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Pure optical dynamical color encryption

Centro de Investigaciones Ópticas, CONICET La Plata-CIC, and UID OPTIMO, Facultad de Ingenieria, Universidad Nacional de La Plata, PO Box 3 CP 1897, La Plata, Argentina.
Optics Express (Impact Factor: 3.53). 07/2011; 19(15):13779-86. DOI: 10.1364/OE.19.013779
Source: PubMed

ABSTRACT We introduce a way to encrypt-decrypt a color dynamical phenomenon using a pure optical alternative. We split the three basic chromatic channels composing the input, and then each channel is processed through a 4f encoding method and a theta modulation applied to the each encrypted frame in every channel. All frames for a single channel are multiplexed. The same phase mask is used to encode all the information. Unlike the usual procedure we do not multiplex the three chromatic channels into a single encoding media, because we want to decrypt the information in real time. Then, we send to the decoding station the phase mask and the three packages each one containing the multiplexing of a single channel. The end user synchronizes and decodes the information contained in the separate channels. Finally, the decoding information is conveyed together to bring the decoded dynamical color phenomenon in real-time. We present material that supports our concepts.

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Available from: Roberto Torroba, Dec 16, 2013
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    • "Combining the Arnold transform and color-blend operations, a color image method has been proposed [14]. A dynamical color encryption algorithm has been represented by hiding the information from the three components [15]. The multi-color visual cryptography has been introduced for information security [16]. "
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    ABSTRACT: We present a color image encryption algorithm by using chaotic mapping and Hartley transform. The three components of color image are scrambled by Baker mapping. The coordinates composed of the scrambled monochrome components are converted from Cartesian coordinates to spherical coordinates. The data of azimuth angle is normalized and regarded as the key. The data of radii and zenith angle are encoded under the help of optical Hartley transform with scrambled key. An electro-optical encryption structure is designed. The final encrypted image is constituted by two selected color components of output in real number domain.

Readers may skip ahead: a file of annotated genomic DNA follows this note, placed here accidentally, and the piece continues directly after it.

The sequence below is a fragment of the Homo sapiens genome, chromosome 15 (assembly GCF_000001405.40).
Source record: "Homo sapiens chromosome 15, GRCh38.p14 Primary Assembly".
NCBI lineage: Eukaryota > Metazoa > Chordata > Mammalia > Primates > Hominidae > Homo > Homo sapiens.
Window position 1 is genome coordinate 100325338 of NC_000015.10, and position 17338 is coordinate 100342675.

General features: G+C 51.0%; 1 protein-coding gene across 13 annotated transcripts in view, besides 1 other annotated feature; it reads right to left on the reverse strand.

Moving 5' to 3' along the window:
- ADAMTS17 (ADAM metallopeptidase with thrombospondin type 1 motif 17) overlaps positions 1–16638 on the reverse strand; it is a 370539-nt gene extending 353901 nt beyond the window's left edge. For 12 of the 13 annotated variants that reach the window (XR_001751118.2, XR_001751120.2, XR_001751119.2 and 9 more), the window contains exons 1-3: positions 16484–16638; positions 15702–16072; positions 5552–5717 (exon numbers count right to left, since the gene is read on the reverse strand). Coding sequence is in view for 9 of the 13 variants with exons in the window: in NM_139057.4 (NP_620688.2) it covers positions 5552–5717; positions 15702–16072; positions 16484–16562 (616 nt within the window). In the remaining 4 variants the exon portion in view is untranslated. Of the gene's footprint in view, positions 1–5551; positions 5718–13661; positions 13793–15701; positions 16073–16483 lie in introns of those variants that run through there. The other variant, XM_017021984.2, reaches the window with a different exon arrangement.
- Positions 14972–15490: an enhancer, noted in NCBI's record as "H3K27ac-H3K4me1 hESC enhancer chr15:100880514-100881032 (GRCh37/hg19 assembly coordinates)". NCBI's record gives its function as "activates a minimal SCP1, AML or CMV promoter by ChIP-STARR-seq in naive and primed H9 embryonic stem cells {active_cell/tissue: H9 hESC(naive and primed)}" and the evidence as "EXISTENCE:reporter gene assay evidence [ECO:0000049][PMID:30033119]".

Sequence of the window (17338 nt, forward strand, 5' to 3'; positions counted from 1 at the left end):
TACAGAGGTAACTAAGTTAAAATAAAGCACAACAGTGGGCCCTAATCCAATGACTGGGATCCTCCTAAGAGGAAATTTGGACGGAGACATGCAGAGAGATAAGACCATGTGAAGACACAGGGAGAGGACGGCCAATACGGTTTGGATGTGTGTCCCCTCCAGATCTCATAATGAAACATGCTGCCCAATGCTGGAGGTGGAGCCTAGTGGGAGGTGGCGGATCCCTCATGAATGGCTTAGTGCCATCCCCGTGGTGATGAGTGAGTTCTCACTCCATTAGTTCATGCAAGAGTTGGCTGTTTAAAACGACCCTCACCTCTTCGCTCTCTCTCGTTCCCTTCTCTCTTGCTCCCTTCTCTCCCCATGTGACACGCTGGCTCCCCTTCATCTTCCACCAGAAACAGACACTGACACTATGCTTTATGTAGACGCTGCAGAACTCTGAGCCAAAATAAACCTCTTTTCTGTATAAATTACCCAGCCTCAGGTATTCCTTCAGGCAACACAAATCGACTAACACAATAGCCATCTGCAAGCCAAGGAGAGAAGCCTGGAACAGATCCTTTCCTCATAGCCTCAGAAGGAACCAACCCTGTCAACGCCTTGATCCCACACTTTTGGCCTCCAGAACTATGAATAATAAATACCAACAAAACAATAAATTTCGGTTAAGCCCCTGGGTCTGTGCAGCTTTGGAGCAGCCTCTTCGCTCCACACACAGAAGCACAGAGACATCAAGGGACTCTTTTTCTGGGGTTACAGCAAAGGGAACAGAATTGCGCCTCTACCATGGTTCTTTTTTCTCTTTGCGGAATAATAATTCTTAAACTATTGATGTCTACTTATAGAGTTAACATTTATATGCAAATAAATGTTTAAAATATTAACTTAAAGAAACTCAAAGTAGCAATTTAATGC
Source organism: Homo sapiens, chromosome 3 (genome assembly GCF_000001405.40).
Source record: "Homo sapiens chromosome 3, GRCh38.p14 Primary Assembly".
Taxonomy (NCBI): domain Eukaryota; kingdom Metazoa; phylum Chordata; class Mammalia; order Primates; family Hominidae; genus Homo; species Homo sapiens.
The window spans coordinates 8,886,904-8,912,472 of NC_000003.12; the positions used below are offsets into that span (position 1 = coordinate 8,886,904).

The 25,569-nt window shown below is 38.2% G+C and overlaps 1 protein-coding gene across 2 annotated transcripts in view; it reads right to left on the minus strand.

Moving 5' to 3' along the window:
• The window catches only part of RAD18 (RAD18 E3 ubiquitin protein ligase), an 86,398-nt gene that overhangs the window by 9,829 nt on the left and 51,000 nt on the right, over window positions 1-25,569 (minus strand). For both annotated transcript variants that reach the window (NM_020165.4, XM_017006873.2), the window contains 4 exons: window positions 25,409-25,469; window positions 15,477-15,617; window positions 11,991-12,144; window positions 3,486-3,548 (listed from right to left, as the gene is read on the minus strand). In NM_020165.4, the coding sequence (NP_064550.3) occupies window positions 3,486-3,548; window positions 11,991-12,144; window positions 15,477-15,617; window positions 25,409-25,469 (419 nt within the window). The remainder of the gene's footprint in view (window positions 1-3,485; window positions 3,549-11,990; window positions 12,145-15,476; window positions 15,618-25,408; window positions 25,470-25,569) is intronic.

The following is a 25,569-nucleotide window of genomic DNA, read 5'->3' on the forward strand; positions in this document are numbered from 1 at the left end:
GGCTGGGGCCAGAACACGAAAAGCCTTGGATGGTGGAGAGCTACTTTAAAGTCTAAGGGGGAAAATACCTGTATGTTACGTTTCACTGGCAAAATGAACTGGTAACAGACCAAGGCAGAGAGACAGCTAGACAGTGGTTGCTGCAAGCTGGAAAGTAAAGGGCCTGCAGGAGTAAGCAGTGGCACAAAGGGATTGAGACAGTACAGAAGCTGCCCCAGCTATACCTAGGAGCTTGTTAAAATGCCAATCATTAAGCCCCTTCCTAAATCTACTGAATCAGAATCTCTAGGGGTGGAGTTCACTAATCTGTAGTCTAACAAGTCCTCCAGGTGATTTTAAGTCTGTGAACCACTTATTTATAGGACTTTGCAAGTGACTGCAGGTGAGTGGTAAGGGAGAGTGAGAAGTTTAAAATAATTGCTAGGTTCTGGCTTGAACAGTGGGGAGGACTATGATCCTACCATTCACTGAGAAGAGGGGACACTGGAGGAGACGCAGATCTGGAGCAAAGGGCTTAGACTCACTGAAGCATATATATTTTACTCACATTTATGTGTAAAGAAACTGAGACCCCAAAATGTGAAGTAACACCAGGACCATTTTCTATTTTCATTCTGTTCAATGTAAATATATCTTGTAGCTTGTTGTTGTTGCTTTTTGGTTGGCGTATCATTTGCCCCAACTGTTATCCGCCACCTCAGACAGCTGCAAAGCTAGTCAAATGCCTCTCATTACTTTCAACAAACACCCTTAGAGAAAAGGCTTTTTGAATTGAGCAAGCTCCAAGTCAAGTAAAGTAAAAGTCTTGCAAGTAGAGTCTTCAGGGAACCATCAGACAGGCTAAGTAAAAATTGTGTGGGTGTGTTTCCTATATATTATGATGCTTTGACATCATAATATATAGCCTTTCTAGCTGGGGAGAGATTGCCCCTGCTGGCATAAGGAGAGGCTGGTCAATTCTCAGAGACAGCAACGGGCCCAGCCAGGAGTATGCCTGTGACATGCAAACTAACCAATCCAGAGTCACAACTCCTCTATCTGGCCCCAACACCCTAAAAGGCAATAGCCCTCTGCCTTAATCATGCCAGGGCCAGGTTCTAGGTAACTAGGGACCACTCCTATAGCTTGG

Optics and Lasers in Engineering 08/2013; 51(8):967–972. DOI:10.1016/j.optlaseng.2013.02.015 · 2.24 Impact Factor
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    • "The Hartley transform (HT), which is effectively a real Fourier transform without any phase information, has also been proposed for the use in optical DRPE systems [41] [42] [43] [44] [45]. In addition, the DRPE has been investigated for use in multiple-image encryption [46] [47] [48] and color image encryption [49] [50] [51] [52] [53] [54] [55] [56]. The image scrambling techniques, which can be viewed as computer based numerical preprocessing procedure, have also been applied in conjunction with theDRPE system using the Jigsaw transform (JT) [57] [58] [59] and the Arnold transform (ART) [60] [61] [62] [63] [64]. "
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    ABSTRACT: Abstract In this paper we review a number of optical image encryption techniques proposed in the literature inspired by the architecture of the classic optical Double Random Phase Encoding (DRPE) system. The optical DRPE method and its numerical simulation algorithm are first investigated in relation to the sampling considerations at various stages of the system according to the spreading of the input signal in both the space and spatial frequency domains. Then the several well-known optically inspired encryption techniques are examined and categorized into all optical techniques and image scrambling techniques. Each method is numerically implemented and compared with the optical DRPE scheme, in which random phase diffusers (masks) are applied after different transformations. The optical system used for each method is first illustrated and the corresponding unitary numerical algorithm implementation is then investigated in order to retain the properties of the optical counterpart. The simulation results for the sensitivities of the various encryption keys are presented and the robustness of each method is examined. This overview allows the numerical simulations of the corresponding optical encryption systems, and the extra degree of freedom (keys) provided by different techniques that enhance the optical encryption security, to be generally appreciated and briefly compared and contrasted.
    Optics & Laser Technology 01/2013; DOI:10.1016/j.optlastec.2013.05.023 · 1.65 Impact Factor
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    • "We get different approaches that solve these problems based on optical and opto-digital strategies implemented in different setups [6] [7]. There is another tactic, known as theta modulation [8], based on modulating the encrypted information before the multiplexing procedure [9] [10]. A closer look to the mechanism involved in the procedure leads us to implement a new strategy that will introduce a better energy distribution and a consequent improvement in the decrypted images. "
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    ABSTRACT: We present an improvement to the theta modulating techniques for multiplexing encrypted images. We introduce sinusoidal phase gratings finding an increase in the contrasts of the decrypted images thanks to energy redistribution.
    Frontiers in Optics; 10/2012
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